“Since the examination in the Working Party indicates that delegations wish to make changes to the proposals that do not concur with the European Parliament amendments on all points, interinstitutional negotiations will be needed in order to reach an agreement. Such negotiations could take place before the formal adoption of the Council position at first reading, in which case the European Parliament could approve the Council position without amendments in accordance with Article 294(7)(a) of the TFEU resulting in an “early second reading agreement”.”

And the Council plans to have achieved this in autumn, according to the 20 June meeting press release. This will mean intensive contacts with the new Parliament’s ENVI committee and the new Commissioner for Health (more on that below).

The optimistic Italian Presidency even plans to put the whole dossier to bed signed, sealed and delivered before its Presidency’s end. The Italian optimism I think is completely unrealistic. More realistically, if the pre-pack first reading plan fails (which in the end will really depend now on how much the new Parliament wants to stick to the previous Parliament’s not always well-advised proposed changes to the initial text because the Commission and Council are far closer than the Parliament and the rest), there is the default legislative route of slogging on to a second reading as fallback.

There are rumors however that even this is far too optimistic and that the Member States are so far apart that they will most likely not agree on a common position during the Italian presidency, that it may also not happen during the Latvian presidency in the first half of 2015 as initially thought and that even the Luxemburg presidency in the second half of 2015 may not close the deal. And then the Council has not even started to negotiate with the Parliament and Commission in the trialogue in order to align with a view to a final text. This. of course, is a bad thing to hold over the market with industry in dire need of some predictability of when it should plan to have transitioned to a very far reaching overhaul of EU medical devices law.

New Commission and Parliament

Will the new Commission and Parliament make a difference? As yet we do not know who will be ENVI committee rapporteurs for the two regulation proposals, nor do we know the new Commissioners and how the medical devices dossier will sit in the Commission’s organization. So it’s too early to tell whether these two factors make a difference and what that might be.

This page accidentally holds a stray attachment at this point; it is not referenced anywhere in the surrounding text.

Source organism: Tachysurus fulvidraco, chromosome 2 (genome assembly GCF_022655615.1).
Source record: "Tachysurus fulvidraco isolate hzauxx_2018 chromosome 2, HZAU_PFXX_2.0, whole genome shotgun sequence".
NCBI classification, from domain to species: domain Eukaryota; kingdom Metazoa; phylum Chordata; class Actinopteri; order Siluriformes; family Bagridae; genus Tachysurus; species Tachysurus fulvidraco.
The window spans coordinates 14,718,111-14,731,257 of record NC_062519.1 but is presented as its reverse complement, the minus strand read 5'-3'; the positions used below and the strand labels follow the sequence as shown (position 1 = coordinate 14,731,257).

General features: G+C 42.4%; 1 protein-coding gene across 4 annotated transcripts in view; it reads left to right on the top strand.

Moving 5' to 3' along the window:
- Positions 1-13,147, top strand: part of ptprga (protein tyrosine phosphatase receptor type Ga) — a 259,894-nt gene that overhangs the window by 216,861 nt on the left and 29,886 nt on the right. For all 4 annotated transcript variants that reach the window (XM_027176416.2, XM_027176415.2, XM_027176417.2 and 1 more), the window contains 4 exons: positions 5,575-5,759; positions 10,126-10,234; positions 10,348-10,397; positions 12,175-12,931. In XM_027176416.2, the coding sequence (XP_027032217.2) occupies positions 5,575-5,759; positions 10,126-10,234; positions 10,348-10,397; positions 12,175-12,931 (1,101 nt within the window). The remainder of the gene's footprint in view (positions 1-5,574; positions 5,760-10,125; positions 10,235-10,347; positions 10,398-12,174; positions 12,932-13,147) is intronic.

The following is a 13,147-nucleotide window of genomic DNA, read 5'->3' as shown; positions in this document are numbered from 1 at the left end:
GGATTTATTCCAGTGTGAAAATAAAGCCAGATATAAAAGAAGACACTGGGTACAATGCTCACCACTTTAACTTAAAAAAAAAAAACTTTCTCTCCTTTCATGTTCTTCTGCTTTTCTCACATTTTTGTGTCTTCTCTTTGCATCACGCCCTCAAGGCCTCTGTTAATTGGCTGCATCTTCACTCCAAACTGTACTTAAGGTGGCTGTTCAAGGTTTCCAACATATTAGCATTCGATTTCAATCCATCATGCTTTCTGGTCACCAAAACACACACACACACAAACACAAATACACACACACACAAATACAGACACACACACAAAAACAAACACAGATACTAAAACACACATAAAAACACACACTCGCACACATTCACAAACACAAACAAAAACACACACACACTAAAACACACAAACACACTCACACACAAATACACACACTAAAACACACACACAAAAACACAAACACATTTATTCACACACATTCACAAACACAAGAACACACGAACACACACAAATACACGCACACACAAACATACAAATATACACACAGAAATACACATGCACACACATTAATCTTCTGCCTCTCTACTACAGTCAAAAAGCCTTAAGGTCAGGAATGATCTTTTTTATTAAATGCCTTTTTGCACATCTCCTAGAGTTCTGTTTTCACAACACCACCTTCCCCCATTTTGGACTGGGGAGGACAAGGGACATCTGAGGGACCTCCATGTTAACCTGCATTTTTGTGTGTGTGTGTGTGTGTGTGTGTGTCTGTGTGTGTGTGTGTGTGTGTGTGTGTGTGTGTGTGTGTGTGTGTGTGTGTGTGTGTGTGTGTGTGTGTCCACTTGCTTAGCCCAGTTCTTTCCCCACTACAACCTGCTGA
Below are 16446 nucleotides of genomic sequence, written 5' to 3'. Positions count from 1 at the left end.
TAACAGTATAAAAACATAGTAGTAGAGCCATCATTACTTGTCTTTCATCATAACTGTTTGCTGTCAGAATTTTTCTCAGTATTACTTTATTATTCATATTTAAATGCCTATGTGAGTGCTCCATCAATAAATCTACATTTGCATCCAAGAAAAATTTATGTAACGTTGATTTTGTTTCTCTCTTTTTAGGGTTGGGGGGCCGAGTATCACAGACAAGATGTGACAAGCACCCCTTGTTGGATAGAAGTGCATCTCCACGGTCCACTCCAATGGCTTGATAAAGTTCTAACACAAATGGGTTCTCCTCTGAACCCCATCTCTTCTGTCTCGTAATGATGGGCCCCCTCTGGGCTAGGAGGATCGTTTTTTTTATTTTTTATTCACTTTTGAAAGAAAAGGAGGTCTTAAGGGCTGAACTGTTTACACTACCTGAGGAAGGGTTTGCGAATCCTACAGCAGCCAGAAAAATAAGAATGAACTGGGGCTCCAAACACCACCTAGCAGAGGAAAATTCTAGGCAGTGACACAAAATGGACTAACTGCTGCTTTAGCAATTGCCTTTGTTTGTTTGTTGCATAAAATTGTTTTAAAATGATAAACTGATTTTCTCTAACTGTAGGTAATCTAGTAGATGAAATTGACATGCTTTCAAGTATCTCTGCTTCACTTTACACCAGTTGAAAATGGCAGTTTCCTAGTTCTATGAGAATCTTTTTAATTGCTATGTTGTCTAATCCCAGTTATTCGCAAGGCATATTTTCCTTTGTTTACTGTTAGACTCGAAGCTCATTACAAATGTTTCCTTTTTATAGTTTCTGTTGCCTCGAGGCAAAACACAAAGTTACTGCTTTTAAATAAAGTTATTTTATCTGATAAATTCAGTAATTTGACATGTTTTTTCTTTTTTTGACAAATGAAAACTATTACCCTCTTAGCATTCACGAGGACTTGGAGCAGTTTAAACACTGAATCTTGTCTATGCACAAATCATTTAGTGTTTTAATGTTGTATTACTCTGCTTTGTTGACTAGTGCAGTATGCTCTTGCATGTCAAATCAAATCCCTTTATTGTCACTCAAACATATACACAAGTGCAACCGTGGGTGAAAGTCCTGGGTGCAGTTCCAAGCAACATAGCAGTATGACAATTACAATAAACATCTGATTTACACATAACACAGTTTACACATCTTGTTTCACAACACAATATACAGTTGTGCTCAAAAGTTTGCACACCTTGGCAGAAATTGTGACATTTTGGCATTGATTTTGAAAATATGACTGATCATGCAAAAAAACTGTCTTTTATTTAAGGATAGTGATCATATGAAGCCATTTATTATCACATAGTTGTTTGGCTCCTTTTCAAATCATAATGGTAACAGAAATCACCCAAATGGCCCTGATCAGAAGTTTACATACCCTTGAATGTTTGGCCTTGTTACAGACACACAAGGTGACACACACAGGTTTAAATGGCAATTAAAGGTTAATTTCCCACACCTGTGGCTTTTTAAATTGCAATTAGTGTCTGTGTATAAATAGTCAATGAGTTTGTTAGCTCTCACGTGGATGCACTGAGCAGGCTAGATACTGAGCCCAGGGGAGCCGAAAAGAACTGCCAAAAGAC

My feeling…

My feeling is that these dossiers will drag on for a long time still, and this is not in the interest of the EU, which badly needs an updated regulatory framework to deal with modern technology such as nanotech and 3D printing. The FDA seems very active in modernizing its approach and planning ahead with a new four year plan. All the EU has brought to bear so far after the Commission’s initial proposal for the new regulations are disharmony, delays, insecurity and fact-free proposals that do not solve the problems. Not a pretty picture of an effort that is supposed to set the goal posts for EU medical devices regulation for decades to come.

On a positive note, the current framework is and remain incredibly flexible and can still accommodate most regulatory needs even though it is in need of updating in light of the Goods Package (see here about the Blue Guide that explains it all). The Joint Immediate Action Plan forced the Member States to finally use the full extent of the current directives and take coordination seriously. If the regulations are slow to pass, count on more and prolonged activity under the Joint Action Plan or an Action Plan 2.0, because one way or the other EU medical devices law must advance, especially and foremost in the areas in scope of the Joint Action Plan and the Goods Package.

More on 3D printing (and biofabrication)

Schermafbeelding 2014-07-17 om 09.57.24On 16 July I had the honor to give a lecture about Legal and Regulatory Aspects of 3D Printing (and biofabricaton) in the Focus on Life Sciences Summerschool program of University Medical Centre Utrecht, the Netherlands university hospital that made the headlines with a complete cranial replacement that was 3D printed.

Partly old, partly new

The lecture contains much of my thinking that is contained in my previous post on this blog about quality system aspects of 3d printing of medical devices under the draft Medical Devices Regulation and a discussion of the question whether 3d printed medical devices should fall within the custom made devices regime in the first place. This is a discussion that seems to have been picked up in the legislative process (I saw signals to this effect in the Council Working Group documents), but we’ll have to see where it lands.


In this lecture I have also addressed aspects of 3d printed / biofabricated ATMPs, device – ATMP integration, intellectual property issues and personal data issues, each of them very thorny regulatory issues as the audience agreed with me. Not only thorny, but also questions that the law often has no answer for (yet).